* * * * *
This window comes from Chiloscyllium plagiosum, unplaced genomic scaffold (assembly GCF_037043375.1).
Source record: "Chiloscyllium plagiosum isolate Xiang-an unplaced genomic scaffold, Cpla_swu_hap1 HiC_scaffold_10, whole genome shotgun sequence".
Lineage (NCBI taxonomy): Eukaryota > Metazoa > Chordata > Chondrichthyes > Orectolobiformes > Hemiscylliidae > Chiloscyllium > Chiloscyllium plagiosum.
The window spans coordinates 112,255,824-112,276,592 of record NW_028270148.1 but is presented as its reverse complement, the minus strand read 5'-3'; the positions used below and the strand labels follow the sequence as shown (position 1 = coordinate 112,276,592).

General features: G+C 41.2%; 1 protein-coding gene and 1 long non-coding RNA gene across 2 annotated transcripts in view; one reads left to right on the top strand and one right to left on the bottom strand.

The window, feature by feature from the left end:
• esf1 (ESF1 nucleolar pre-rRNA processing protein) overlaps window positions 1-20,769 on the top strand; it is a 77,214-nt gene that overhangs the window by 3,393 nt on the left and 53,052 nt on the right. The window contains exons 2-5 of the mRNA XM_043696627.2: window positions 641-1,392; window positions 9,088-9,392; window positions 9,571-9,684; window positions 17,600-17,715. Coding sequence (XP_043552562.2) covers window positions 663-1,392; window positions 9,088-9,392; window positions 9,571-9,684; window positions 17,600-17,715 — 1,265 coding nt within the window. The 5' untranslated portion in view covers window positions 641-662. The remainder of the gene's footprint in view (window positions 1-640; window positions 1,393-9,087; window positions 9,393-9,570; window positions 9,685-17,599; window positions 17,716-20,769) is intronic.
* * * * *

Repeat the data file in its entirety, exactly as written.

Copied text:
This window comes from Chiloscyllium plagiosum, unplaced genomic scaffold (assembly GCF_037043375.1).
Source record: "Chiloscyllium plagiosum isolate Xiang-an unplaced genomic scaffold, Cpla_swu_hap1 HiC_scaffold_10, whole genome shotgun sequence".
Lineage (NCBI taxonomy): Eukaryota > Metazoa > Chordata > Chondrichthyes > Orectolobiformes > Hemiscylliidae > Chiloscyllium > Chiloscyllium plagiosum.
The window spans coordinates 112,255,824-112,276,592 of record NW_028270148.1 but is presented as its reverse complement, the minus strand read 5'-3'; the positions used below and the strand labels follow the sequence as shown (position 1 = coordinate 112,276,592).

General features: G+C 41.2%; 1 protein-coding gene and 1 long non-coding RNA gene across 2 annotated transcripts in view; one reads left to right on the top strand and one right to left on the bottom strand.

The window, feature by feature from the left end:
• esf1 (ESF1 nucleolar pre-rRNA processing protein) overlaps window positions 1-20,769 on the top strand; it is a 77,214-nt gene that overhangs the window by 3,393 nt on the left and 53,052 nt on the right. The window contains exons 2-5 of the mRNA XM_043696627.2: window positions 641-1,392; window positions 9,088-9,392; window positions 9,571-9,684; window positions 17,600-17,715. Coding sequence (XP_043552562.2) covers window positions 663-1,392; window positions 9,088-9,392; window positions 9,571-9,684; window positions 17,600-17,715 — 1,265 coding nt within the window. The 5' untranslated portion in view covers window positions 641-662. The remainder of the gene's footprint in view (window positions 1-640; window positions 1,393-9,087; window positions 9,393-9,570; window positions 9,685-17,599; window positions 17,716-20,769) is intronic.